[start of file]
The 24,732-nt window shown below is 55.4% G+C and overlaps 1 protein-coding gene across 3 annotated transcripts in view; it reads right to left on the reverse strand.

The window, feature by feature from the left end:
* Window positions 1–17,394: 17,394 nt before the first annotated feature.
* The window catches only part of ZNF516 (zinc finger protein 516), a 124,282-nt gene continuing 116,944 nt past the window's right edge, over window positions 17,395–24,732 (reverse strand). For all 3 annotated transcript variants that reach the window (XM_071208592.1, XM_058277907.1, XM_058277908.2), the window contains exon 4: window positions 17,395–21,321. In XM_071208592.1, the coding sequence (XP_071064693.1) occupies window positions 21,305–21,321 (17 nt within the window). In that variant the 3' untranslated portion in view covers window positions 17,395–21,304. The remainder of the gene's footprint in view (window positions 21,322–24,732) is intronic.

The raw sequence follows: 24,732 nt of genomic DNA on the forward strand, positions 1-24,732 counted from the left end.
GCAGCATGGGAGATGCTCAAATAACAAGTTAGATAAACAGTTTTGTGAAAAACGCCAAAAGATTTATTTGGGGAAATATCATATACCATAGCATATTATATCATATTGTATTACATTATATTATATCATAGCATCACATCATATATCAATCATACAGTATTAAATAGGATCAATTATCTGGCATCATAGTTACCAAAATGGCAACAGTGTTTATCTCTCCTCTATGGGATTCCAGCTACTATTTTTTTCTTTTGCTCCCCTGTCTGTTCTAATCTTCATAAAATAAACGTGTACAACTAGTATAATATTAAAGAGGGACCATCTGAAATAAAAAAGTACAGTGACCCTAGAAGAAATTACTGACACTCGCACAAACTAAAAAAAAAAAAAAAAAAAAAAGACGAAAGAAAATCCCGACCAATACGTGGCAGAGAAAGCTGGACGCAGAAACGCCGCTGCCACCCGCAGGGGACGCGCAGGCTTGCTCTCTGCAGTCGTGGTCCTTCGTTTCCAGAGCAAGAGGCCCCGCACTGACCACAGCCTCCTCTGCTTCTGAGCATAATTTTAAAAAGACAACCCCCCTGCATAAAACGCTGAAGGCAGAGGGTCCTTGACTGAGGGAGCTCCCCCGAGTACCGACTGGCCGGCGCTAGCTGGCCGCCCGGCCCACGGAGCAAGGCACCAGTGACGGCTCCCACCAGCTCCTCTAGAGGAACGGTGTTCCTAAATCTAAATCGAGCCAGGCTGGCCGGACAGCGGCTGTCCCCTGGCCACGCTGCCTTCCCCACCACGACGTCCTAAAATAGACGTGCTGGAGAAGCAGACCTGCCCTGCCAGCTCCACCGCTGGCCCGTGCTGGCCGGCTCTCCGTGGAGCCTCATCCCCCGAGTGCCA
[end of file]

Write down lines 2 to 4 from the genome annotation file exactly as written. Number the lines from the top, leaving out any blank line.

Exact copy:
The window, feature by feature from the left end:
* Window positions 1–17,394: 17,394 nt before the first annotated feature.
* The window catches only part of ZNF516 (zinc finger protein 516), a 124,282-nt gene continuing 116,944 nt past the window's right edge, over window positions 17,395–24,732 (reverse strand). For all 3 annotated transcript variants that reach the window (XM_071208592.1, XM_058277907.1, XM_058277908.2), the window contains exon 4: window positions 17,395–21,321. In XM_071208592.1, the coding sequence (XP_071064693.1) occupies window positions 21,305–21,321 (17 nt within the window). In that variant the 3' untranslated portion in view covers window positions 17,395–21,304. The remainder of the gene's footprint in view (window positions 21,322–24,732) is intronic.